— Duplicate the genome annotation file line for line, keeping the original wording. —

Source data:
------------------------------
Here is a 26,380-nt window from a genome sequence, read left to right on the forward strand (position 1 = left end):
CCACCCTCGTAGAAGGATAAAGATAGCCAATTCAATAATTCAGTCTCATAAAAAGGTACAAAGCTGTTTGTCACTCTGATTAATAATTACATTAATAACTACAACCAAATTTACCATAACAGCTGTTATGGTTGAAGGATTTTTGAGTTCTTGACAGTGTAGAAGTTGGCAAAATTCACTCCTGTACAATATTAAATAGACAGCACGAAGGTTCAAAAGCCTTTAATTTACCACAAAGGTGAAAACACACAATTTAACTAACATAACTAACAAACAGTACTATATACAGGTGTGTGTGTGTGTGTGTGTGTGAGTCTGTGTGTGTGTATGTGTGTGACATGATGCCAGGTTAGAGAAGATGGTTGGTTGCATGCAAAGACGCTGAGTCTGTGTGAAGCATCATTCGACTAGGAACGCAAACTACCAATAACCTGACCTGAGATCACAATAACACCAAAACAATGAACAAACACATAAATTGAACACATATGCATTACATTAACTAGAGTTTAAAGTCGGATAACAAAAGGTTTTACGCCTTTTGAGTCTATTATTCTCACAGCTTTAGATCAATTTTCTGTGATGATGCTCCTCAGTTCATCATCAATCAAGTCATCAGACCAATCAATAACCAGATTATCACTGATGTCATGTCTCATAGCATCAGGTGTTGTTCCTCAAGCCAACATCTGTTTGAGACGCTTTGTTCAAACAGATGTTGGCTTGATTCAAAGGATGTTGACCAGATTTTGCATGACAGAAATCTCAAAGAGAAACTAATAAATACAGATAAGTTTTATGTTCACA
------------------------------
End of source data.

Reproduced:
Here is a 26,380-nt window from a genome sequence, read left to right on the forward strand (position 1 = left end):
CCACCCTCGTAGAAGGATAAAGATAGCCAATTCAATAATTCAGTCTCATAAAAAGGTACAAAGCTGTTTGTCACTCTGATTAATAATTACATTAATAACTACAACCAAATTTACCATAACAGCTGTTATGGTTGAAGGATTTTTGAGTTCTTGACAGTGTAGAAGTTGGCAAAATTCACTCCTGTACAATATTAAATAGACAGCACGAAGGTTCAAAAGCCTTTAATTTACCACAAAGGTGAAAACACACAATTTAACTAACATAACTAACAAACAGTACTATATACAGGTGTGTGTGTGTGTGTGTGTGTGAGTCTGTGTGTGTGTATGTGTGTGACATGATGCCAGGTTAGAGAAGATGGTTGGTTGCATGCAAAGACGCTGAGTCTGTGTGAAGCATCATTCGACTAGGAACGCAAACTACCAATAACCTGACCTGAGATCACAATAACACCAAAACAATGAACAAACACATAAATTGAACACATATGCATTACATTAACTAGAGTTTAAAGTCGGATAACAAAAGGTTTTACGCCTTTTGAGTCTATTATTCTCACAGCTTTAGATCAATTTTCTGTGATGATGCTCCTCAGTTCATCATCAATCAAGTCATCAGACCAATCAATAACCAGATTATCACTGATGTCATGTCTCATAGCATCAGGTGTTGTTCCTCAAGCCAACATCTGTTTGAGACGCTTTGTTCAAACAGATGTTGGCTTGATTCAAAGGATGTTGACCAGATTTTGCATGACAGAAATCTCAAAGAGAAACTAATAAATACAGATAAGTTTTATGTTCACA